What have you been up to since graduating? 

I have worked in various capacities in the culinary world over the past decade. I have done everything from pastry, to salad, to cooking on the line, to working on the administrative team for the opening of April Bloomfield’s The Breslin. (As a current business owner, the experience of working on the opening of someone else’s restaurant was a great learning experience.) I was also on the opening team of Sottocasa— the pizza place in my neighborhood—which was where I got my hands in the dough and realized it was the path I wanted to take.

Are there any professional milestones, accomplishments or awards of which you are particularly proud?

Taking the chance to open my own establishment. First, I opened a pizza spot called Brooklyn Central, in Park Slope, with other partners. Yet, once we opened, we learned we had very different visions. I left there just six weeks after the opening, which felt like a real defeat. However, it afforded me the chance to try again on my own—and with a ton of experience under my belt. I now own EMILY restaurant with my wife, so I have full creative control of the menu. This time around, the vision is easier to implement because we share it together.

ICE Alumni Interview: Matthew Hyland of Emily Pizza – Pizzas from @pizzalovesemily Instagram – ice.edu

Eyes on the pies: a collection of photographs from Emily’s Instagram, @pizzalovesemily.

Briefly describe a day in your current working life.

Normally, I get to work around 11AM and get a big project started, like duck ragu. Then, I check in with my daytime porter on the orders we anticipate receiving. I do computer/administrative work from around 12PM-4PM, and then I get ready for service, as employees start to filter in over the course of the afternoon. Finally, I run the staff meeting during family meal (20 minutes before service begins), and then I expedite and cook pizza during service.

What might people be surprised to learn about your job?

This is an easy one. The most surprising thing culinary students who aim to be chef-owners of a restaurant might learn is that, daily, I do more administrative tasks than cooking. I am the executive chef and oversee all aspects of the kitchen, but my main job during service is to expedite, and my focus during the day is to pay bills, fight with vendors and work on spreadsheets.

Where would you like to see yourself in the future?

I would like to see my restaurant sustain itself. I realize very much that this is a day-to-day journey and that all restaurants have life spans. I hope EMILY can continue to be a strong fixture in NYC’s pizza scene and allow my wife and I a little more balance in our lives as time goes on. We are also really hopeful that we can expand or open another concept in the future. But the first year of opening a restaurant is such a whirlwind that it’s hard to think of what comes thereafter!

ICE President Rick Smilow (right) greets Matthew at the 2014 City Harvest Bid Against Hunger, where Emily was one of the featured restaurants.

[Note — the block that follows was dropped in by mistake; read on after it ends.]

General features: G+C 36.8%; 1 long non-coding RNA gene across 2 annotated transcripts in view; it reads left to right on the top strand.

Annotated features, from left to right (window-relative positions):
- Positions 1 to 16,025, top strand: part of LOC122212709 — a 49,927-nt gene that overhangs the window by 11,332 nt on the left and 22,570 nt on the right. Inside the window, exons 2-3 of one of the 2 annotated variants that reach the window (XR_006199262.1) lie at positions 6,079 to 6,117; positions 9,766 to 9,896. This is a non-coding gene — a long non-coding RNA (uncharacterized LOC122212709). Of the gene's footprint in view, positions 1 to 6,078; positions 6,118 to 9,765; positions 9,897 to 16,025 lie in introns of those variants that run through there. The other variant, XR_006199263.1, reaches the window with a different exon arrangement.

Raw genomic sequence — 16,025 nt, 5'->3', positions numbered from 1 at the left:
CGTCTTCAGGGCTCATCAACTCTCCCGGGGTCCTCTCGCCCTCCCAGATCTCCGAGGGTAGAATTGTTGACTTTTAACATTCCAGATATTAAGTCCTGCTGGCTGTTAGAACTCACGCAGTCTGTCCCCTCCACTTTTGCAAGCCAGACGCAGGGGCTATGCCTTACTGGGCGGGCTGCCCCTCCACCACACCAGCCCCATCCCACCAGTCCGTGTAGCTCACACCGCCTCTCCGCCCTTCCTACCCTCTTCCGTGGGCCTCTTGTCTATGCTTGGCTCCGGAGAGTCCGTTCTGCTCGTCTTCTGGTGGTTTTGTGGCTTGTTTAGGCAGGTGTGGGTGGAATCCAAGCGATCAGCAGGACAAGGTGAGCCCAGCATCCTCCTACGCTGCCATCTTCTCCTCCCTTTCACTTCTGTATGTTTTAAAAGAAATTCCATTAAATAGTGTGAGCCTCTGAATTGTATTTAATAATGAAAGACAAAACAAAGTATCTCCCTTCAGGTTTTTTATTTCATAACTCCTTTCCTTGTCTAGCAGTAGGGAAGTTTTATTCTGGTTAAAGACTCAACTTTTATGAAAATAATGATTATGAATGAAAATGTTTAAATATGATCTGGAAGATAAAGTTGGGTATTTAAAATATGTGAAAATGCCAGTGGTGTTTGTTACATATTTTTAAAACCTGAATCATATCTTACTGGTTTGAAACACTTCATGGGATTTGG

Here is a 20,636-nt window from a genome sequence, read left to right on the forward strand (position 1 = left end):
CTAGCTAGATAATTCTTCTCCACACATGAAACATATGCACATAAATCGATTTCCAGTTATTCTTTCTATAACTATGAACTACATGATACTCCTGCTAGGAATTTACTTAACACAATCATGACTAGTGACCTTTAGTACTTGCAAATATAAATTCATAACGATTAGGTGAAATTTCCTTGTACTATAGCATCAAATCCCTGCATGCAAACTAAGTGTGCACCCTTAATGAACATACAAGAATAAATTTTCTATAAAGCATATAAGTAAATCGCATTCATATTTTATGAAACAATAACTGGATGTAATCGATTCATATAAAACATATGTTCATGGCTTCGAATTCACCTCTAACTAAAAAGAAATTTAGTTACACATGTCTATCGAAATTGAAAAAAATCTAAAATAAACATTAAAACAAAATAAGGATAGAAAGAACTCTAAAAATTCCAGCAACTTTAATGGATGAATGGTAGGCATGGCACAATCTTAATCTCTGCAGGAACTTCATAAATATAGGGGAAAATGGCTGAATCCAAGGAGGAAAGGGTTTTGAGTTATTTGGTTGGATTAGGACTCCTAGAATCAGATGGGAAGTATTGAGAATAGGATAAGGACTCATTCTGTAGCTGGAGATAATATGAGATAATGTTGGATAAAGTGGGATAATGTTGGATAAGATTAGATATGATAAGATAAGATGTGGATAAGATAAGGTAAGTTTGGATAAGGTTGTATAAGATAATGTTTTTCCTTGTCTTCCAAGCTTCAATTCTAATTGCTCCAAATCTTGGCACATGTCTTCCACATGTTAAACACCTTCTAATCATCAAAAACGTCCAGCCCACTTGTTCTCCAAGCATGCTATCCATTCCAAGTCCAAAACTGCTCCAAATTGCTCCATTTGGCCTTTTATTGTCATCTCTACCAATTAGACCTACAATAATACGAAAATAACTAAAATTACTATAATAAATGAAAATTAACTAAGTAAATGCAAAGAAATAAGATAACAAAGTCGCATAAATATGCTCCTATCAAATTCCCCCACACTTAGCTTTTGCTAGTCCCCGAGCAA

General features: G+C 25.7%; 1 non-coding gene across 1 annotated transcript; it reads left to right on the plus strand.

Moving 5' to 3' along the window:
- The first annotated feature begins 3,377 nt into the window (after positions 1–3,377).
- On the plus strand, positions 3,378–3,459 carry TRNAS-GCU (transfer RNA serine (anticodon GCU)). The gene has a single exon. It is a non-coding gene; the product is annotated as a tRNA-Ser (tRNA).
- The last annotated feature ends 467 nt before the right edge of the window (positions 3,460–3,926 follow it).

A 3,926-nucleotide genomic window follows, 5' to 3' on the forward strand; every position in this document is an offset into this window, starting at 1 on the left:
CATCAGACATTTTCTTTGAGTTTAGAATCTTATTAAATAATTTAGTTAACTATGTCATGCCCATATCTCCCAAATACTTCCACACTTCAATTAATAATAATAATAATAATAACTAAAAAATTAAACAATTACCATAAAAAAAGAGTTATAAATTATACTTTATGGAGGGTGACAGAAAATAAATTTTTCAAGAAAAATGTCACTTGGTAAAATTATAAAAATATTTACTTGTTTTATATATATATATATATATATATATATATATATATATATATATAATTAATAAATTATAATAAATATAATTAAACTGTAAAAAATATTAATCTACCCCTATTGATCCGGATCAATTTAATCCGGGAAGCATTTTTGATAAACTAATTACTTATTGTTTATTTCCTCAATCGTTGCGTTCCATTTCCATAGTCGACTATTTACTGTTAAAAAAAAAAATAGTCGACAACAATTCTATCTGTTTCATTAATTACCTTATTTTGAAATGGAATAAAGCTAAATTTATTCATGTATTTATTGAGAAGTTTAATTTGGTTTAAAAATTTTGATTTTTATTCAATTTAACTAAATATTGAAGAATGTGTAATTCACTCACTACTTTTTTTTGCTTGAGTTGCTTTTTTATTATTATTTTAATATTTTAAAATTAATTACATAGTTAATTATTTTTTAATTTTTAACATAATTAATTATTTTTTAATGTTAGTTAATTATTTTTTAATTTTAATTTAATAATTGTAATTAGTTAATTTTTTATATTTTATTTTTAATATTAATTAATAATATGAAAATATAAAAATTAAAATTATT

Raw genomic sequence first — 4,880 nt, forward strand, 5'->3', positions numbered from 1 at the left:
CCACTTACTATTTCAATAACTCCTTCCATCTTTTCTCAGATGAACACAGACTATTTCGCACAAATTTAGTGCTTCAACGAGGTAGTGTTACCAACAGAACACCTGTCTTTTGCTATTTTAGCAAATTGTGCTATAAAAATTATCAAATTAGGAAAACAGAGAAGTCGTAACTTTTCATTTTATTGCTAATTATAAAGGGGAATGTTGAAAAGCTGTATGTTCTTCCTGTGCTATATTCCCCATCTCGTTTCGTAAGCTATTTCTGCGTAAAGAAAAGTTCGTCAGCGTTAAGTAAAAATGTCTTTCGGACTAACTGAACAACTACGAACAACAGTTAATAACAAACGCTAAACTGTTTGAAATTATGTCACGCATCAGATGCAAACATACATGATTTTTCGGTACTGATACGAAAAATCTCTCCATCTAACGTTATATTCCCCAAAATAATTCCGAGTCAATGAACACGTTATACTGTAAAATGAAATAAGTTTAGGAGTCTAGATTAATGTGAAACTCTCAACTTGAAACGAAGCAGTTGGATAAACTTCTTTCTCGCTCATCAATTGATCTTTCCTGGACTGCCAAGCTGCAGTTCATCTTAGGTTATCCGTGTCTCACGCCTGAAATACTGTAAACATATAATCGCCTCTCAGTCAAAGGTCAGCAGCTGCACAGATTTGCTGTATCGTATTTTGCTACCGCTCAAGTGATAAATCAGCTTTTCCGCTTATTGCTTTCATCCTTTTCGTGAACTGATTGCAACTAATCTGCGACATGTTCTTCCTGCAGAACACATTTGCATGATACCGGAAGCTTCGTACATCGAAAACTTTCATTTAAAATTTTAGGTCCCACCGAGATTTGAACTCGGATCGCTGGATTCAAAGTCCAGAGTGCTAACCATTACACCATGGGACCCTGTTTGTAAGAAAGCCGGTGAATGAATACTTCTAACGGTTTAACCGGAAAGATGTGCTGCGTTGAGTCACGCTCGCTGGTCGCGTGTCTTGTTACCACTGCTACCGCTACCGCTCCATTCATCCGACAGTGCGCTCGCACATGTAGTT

ICE President Rick Smilow (right) greets Matthew at the 2014 City Harvest Bid Against Hunger, where Emily was one of the featured restaurants.

How would you describe your “culinary voice” – in other words, your culinary perspective or style?

I really believe in simple, real ingredients. Almost all of our produce comes from farms we know across New England, and all of our meat comes from trusted, small farms and butchers. I think it is important to be true to the integrity of the ingredients and create dishes that highlight them. We mix all of our dough by hand and make our mozzarella and ricotta fresh, in house, everyday.

My culinary voice, I suppose, is that there has to be love, passion and integrity in the preparation of food. In terms of pizza, my perspective is that it should be fun! Everyone in this city is so particular about pizza—sometimes in a really intense way. To me, there are no wrongs or rights in terms of toppings or styles, as long as you have a fun dining experience.

Last but not least, what’s your current favorite pizza at Emily?

Our secret off-menu pizza, “The Matt,” is my favorite. I won’t reveal anything about the toppings—you’ll have to come and see for yourself!

Don’t wait for a stranger on a train; click here to find out more about ICE’s Culinary Arts career program.

By Carly DeFilippo

In 2014, when Saveur ranked Brooklyn as their #1 food destination worldwide, guess which of the neighborhood restaurants became the “cover girl” for the borough’s inimitable flavors? That’s right—Emily. The brainchild of ICE Culinary Arts grad Matt Hyland and his wife Emily, this new Clinton Hill eatery has captured the creative minds and palates of the world’s most discerning pizza lovers. So we knew we had to talk to the man behind the pies and learn a little bit more about his path to becoming a professional pizzaiolo.

Matthew and Emily Hyland in from of their pizza shop. Photo courtesy of pizzalovesemily.com.

Matthew and Emily Hyland in front of their pizza shop. Photo: pizzalovesemily.com. Photo credit: Jill Futter.

What were you doing before you enrolled at ICE? What motivated you to enroll at that time?